HONG KONG (Reuters) – The US Chamber of Commerce in Hong Kong on Saturday said it was “a sad day” for the global financial center, hours after US President Donald Trump shrugged off the city for its special treatment in an attempt to punish China.
In some of his toughest rhetoric yet, Trump said Beijing had broken its word about Hong Kong’s high degree of autonomy by proposing new national security legislation and the territory no longer justified US economic privileges.
“We will take steps to revoke Hong Kong’s preferential treatment as a separate customs and travel area from the rest of China,” Trump said, adding that Washington would also impose sanctions on individuals deemed responsible for “stifling ̵
Trump told reporters at the White House that China’s move to Hong Kong was a tragedy for the world, but he did not provide a timetable for the movements, leaving Hong Kong residents, businesses and officials to ponder how far his administration will go.
“This is an emotional moment for Americans in Hong Kong and it will take companies and families a while to digest the consequences,” AmCham President Tara Joseph said in a statement.
“Many of us … have deep ties to this city and to Hong Kong people. We love Hong Kong and it is a sad day, ”she said, adding that the House would continue to work with its members to maintain Hong Kong’s status as an important business center.
This week, China’s parliament approved a decision to create laws for Hong Kong to limit sedition, isolation, terrorism and foreign involvement. Real estate security and intelligence agents may be stationed in the city for the first time – critics say putting the city’s extensive freedoms at risk.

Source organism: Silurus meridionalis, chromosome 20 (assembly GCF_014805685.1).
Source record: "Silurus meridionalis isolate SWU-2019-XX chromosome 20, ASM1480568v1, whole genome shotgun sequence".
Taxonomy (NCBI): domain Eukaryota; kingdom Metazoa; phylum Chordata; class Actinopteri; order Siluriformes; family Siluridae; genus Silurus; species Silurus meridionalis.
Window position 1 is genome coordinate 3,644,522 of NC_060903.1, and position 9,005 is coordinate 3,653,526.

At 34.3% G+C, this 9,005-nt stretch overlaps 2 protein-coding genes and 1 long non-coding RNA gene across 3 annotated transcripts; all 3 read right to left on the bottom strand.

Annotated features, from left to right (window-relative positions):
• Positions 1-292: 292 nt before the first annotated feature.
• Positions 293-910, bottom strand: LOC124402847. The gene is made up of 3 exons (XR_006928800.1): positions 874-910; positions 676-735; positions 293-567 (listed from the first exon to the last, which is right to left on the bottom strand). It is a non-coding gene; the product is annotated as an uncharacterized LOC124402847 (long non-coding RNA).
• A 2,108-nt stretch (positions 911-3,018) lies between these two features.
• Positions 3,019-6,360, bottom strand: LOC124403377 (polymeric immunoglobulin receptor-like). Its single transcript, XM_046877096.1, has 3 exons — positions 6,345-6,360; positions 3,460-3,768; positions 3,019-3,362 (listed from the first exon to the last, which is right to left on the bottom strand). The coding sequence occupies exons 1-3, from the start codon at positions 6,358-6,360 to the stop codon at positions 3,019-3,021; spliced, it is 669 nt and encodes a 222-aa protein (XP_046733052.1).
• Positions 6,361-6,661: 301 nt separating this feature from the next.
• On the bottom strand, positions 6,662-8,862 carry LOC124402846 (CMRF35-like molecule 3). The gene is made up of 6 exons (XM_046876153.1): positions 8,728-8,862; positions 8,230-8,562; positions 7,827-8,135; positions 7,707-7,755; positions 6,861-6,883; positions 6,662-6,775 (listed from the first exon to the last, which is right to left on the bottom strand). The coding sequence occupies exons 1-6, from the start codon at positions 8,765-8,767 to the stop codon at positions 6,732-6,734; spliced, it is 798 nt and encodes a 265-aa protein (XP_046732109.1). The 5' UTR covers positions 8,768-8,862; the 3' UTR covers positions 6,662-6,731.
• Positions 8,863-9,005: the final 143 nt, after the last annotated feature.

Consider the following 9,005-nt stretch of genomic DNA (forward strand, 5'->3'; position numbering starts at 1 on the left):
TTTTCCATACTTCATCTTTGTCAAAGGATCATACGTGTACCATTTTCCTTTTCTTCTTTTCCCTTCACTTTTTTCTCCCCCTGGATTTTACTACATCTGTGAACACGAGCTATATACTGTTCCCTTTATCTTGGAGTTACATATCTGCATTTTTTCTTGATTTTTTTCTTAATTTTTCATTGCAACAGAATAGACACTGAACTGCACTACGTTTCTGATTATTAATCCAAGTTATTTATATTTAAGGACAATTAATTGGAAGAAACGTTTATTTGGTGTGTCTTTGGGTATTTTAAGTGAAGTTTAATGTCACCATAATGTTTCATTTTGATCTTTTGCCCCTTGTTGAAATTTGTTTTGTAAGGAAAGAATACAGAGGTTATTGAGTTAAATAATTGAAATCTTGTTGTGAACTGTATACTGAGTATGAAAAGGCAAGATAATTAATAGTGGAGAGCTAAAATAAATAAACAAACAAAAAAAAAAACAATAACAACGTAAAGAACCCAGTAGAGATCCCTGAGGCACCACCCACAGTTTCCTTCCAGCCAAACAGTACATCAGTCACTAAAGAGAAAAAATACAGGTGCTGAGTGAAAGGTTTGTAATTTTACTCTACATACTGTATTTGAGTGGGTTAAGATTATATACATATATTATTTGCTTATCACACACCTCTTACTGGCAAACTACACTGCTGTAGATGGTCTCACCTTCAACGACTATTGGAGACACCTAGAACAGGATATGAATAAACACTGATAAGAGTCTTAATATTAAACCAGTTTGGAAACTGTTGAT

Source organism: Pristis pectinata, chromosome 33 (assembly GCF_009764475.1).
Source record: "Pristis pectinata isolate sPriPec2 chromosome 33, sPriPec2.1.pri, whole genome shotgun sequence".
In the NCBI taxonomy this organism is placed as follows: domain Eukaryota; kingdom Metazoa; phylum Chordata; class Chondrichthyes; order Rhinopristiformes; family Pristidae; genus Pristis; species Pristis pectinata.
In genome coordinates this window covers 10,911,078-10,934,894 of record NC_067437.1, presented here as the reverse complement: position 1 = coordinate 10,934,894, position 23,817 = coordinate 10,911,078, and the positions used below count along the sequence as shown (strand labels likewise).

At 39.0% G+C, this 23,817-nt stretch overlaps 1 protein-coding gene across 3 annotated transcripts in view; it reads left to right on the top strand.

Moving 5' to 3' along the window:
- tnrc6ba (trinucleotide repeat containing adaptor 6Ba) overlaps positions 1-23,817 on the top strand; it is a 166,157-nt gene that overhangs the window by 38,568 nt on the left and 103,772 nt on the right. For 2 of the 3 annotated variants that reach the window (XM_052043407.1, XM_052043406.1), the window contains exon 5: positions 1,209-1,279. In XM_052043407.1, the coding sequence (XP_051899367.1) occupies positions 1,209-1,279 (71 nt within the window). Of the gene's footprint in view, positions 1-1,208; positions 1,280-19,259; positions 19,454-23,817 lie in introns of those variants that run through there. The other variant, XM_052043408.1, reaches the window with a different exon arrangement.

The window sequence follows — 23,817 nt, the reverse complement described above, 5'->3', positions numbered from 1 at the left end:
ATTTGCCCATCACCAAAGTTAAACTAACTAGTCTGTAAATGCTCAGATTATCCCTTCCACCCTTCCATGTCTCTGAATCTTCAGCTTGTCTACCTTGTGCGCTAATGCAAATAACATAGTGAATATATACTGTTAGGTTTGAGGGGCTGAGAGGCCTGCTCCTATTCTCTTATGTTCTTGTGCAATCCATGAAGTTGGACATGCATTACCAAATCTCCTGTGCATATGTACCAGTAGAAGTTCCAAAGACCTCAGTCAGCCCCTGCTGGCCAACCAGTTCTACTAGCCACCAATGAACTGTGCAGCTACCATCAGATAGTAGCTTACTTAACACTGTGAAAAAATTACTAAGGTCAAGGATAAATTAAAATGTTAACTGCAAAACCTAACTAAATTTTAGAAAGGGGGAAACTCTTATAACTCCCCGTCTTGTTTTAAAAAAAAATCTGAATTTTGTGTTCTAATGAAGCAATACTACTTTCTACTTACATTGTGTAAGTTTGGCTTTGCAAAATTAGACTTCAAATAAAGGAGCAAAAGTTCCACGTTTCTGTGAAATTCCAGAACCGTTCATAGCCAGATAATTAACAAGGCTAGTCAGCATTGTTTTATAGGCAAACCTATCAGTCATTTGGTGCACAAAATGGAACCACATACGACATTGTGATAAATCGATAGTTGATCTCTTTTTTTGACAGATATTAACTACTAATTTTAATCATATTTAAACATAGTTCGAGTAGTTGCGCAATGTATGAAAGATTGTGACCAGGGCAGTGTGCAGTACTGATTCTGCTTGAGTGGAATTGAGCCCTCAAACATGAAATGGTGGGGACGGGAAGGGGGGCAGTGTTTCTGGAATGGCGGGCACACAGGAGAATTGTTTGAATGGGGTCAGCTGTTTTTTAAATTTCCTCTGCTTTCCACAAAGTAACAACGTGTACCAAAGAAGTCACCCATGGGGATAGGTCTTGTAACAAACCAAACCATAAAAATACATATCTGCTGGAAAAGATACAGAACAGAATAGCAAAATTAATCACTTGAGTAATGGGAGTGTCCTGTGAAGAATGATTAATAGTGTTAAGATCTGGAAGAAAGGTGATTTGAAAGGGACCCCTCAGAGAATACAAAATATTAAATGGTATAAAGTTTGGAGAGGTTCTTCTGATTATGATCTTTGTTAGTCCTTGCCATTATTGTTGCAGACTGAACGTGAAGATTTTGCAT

The Beijing and Hong Kong authorities insist that the legislation will only target a small number of “troublemakers” that threaten China’s national security. They say such measures are urgently needed after months of sometimes violent anti-government protests that rocked the city last year.
Protest movements decline again as Hong Kong emerges from its shutdown of coronavirus. Protesters are expected to take to the streets on Sunday.
Trump did not mention sanctions targets, but said the announcement would “affect the full range of agreements we have with Hong Kong”, including the U.S.-Hong Kong dual-use export control treaty and more “with few exceptions”.
China’s Global Times, published by People’s Daily, the official newspaper of China’s ruling Communist Party, said Trump’s decision was a “reckless arbitrary” step.
The Hong Kong government – which has a long history of cooperation with US counterparts, divorced from Beijing – has yet to respond, although on Thursday it warned that the move could be a double-edged sword.
More than 1,300 US companies have offices in Hong Kong and offer approximately 100,000 jobs. Over the past decade, the US trade surplus with Hong Kong has been the largest among all its trading partners, totaling $ 297 billion from 2009 to 2018.
Washington has also been quietly working with Hong Kong to fight terrorism and money laundering, and US envoys have long valued Hong Kong’s separate membership in some major international economic organizations.
“Hong Kong is a stated champion of the free markets and an effective champion of the free markets and the reduction of trade barriers,” according to a fact sheet on the US Consulate’s website.
Meanwhile, the UK is ready to offer expanded visa rights and a path to citizenship for nearly 3 million Hong Kong residents in response to China’s drive to introduce national security legislation into the former British colony.
Reporting by Greg Torode and Anne Marie Roantree; Editing by Daniel Wallis and William Mallard